“Diagnosis is not the end, but the beginning of practice,” said Martin H Fischer, German-American physician and author. Indeed, correct diagnosis is the first step to complete the cycle of treatment and cure for any disease, including tuberculosis.

As we mark another World Tuberculosis Day this year, we must look back at how far we have come in delivering TB care and services. When India revised the TB programme in 1997, only a fraction of TB patients (30 per cent) were being diagnosed and treated. While access to proper, basic TB care services and coverage has improved significantly over the last two decades, new challenges continue to emerge. TB continues to be India’s number one infectious disease with two patients dying every three minutes.

Delayed diagnosis

Delays in diagnosis and subsequently in the initiation of appropriate treatment play major roles in increasing the spread of TB. This is especially critical for vulnerable populations, such as those living in crowded, unhealthy conditions, who cannot afford loss of income due to illness. Further, if they develop drug-resistant forms of the disease, the resultant costs of healthcare shoot up further. Accurate diagnosis and prompt treatment are paramount to stop TB from ruining millions of lives every year.

Studies have shown gaps not only in the provision of proper care by doctors, but also lack of awareness amongst communities about the disease and the gravity of its consequences. Common symptoms are often ignored by patients for an average of three weeks. When the patient finally visits the doctor (most likely in private practice), at least five weeks can pass before she/he is diagnosed.

Further, as we struggle with the threat of resistance of bacteria such as Mycobacterium tuberculosis to existing drugs, rapidly detecting the sensitivity of TB to prescribed drugs is now as important as detecting the disease itself. In our setting, sputum microscopy (the commonly used diagnostic tool) is not very sensitive in detecting the TB bacillus and certainly does not identify resistance. The sputum culture test needs to be performed and traditional methods take far too long — up to three months — before they show whether or not the TB bacillus is susceptible to the drug at all.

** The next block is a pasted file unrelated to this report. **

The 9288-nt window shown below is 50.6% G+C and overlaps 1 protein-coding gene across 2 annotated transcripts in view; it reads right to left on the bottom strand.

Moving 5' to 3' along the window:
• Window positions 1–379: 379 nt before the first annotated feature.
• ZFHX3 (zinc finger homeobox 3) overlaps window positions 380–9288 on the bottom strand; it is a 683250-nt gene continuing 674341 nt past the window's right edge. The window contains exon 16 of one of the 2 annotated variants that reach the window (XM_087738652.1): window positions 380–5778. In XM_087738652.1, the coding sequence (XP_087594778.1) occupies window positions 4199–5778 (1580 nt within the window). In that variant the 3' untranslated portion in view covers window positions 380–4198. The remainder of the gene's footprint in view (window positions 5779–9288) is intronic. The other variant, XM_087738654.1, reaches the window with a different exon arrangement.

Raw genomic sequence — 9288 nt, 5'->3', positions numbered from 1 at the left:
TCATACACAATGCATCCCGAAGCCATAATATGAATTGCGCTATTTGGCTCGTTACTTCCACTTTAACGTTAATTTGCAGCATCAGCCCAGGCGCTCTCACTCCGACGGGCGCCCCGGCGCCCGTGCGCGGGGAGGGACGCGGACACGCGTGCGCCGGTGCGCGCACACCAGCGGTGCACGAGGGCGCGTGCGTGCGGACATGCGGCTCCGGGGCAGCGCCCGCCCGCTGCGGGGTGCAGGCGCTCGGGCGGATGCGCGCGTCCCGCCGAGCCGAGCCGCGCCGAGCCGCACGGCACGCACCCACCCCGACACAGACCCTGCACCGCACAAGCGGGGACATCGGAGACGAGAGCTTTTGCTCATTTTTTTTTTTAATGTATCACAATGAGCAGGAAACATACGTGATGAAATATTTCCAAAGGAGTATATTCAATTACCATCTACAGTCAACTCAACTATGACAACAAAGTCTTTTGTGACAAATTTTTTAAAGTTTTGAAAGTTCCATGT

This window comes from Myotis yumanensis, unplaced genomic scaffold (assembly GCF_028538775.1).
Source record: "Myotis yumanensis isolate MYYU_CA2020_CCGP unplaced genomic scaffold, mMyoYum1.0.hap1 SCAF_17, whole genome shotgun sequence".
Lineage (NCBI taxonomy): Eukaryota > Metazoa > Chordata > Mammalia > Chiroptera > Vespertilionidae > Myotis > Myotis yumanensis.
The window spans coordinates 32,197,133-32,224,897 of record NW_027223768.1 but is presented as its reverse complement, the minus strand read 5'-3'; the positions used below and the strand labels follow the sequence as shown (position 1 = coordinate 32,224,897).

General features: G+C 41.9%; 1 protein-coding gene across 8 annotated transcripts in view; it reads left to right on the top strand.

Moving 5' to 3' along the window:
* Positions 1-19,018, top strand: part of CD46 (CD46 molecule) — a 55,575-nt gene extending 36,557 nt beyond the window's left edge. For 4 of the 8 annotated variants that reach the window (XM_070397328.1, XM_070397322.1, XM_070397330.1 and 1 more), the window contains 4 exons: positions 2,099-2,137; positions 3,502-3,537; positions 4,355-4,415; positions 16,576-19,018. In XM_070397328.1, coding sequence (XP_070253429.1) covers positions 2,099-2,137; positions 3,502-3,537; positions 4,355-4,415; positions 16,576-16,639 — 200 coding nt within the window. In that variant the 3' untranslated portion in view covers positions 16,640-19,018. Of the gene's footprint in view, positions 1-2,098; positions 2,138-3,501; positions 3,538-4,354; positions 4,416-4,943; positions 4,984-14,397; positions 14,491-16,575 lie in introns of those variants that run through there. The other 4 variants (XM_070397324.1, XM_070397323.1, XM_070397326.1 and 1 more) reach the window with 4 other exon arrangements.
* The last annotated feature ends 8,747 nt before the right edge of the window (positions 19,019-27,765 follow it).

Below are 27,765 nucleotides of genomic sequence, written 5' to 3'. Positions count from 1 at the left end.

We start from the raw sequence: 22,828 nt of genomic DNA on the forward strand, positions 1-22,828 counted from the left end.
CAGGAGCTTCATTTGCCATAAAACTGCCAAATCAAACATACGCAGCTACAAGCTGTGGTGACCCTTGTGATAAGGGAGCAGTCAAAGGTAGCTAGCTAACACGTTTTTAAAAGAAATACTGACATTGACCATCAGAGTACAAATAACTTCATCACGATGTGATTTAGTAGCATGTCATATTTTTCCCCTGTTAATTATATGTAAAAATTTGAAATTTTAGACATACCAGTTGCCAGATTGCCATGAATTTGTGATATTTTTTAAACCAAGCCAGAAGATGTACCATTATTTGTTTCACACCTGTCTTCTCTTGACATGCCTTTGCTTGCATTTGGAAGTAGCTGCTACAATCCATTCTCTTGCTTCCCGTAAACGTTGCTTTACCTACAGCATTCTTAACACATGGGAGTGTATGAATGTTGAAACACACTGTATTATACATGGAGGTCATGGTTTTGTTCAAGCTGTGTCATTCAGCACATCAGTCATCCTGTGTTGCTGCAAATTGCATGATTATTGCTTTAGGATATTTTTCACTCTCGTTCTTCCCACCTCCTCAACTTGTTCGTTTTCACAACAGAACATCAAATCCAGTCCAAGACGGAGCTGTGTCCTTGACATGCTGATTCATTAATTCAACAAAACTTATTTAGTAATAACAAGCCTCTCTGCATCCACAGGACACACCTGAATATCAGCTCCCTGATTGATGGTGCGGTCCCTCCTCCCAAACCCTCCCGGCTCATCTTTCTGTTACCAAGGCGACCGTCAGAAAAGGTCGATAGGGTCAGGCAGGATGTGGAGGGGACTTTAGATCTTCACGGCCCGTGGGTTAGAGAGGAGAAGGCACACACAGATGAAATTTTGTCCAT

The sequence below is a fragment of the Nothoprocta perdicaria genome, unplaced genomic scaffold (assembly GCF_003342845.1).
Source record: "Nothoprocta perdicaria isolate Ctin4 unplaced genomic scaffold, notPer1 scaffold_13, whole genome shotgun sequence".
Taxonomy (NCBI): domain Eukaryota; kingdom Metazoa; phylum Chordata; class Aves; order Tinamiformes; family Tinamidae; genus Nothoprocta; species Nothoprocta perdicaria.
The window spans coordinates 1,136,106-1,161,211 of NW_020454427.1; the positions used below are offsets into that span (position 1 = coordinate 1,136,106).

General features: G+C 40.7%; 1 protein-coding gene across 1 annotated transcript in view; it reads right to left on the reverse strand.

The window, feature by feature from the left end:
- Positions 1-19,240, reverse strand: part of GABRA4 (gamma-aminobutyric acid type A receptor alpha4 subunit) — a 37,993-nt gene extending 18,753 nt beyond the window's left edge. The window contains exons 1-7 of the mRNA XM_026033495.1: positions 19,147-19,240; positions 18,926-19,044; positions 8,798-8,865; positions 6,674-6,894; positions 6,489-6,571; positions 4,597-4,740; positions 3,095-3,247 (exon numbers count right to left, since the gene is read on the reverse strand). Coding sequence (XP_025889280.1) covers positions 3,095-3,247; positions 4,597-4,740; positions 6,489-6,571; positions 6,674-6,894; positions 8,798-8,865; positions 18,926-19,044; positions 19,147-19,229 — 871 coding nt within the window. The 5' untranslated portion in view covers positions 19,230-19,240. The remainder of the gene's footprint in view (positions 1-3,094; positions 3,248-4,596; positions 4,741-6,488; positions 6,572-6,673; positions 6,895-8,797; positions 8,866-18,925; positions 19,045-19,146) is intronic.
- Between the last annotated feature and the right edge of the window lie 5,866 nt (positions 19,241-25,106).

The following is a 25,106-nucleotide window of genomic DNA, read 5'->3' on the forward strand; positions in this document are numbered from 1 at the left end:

Available tests

New and rapid WHO approved diagnostic tests to detect TB and its drug resistant forms have been in use for over six years now. In India they have been around for the past four years, fast-tracking detection, and increasing the likelihood of patients receiving timely and correct treatment.

In an encouraging move, the Government procured more than 600 such specialised machines last year. While this shows its commitment toward intensifying TB control, with roughly 70 per cent of people seeking care in the private sector, we wanted to make sure these tests were more accessible.

In 2013, some of the largest diagnostic labs around the country together created a network called Improving Access to Affordable and Quality TB Tests (IPAQT), setting a ceiling price for the expensive but essential rapid GeneXpert test. A TB test in one of the 113 IPAQT labs costs ₹2,000 whereas other labs charge anywhere between ₹3,500 and ₹5,000. Still, these tests are inaccessible for a large section of India’s population.

One of the major reasons for such high costs is the 29 per cent import duty and 1 per cent clearing charge levied on diagnostic equipment. The Government has previously waived such duties, and is urged to do the same for TB diagnostics.

It is vital that we work with the Government to ensure that all WHO-approved TB diagnostic tests are exempt from duty fees. This will substantially reduce the costs of these tests. Today, with 28 lakh new patients in 2015 alone, if we in India are serious about eliminating TB by 2025, we can no longer afford delays.

Singh is president of the Global Coalition Against Tuberculosis;

Lal is CMD of Dr Lal Pathlabs

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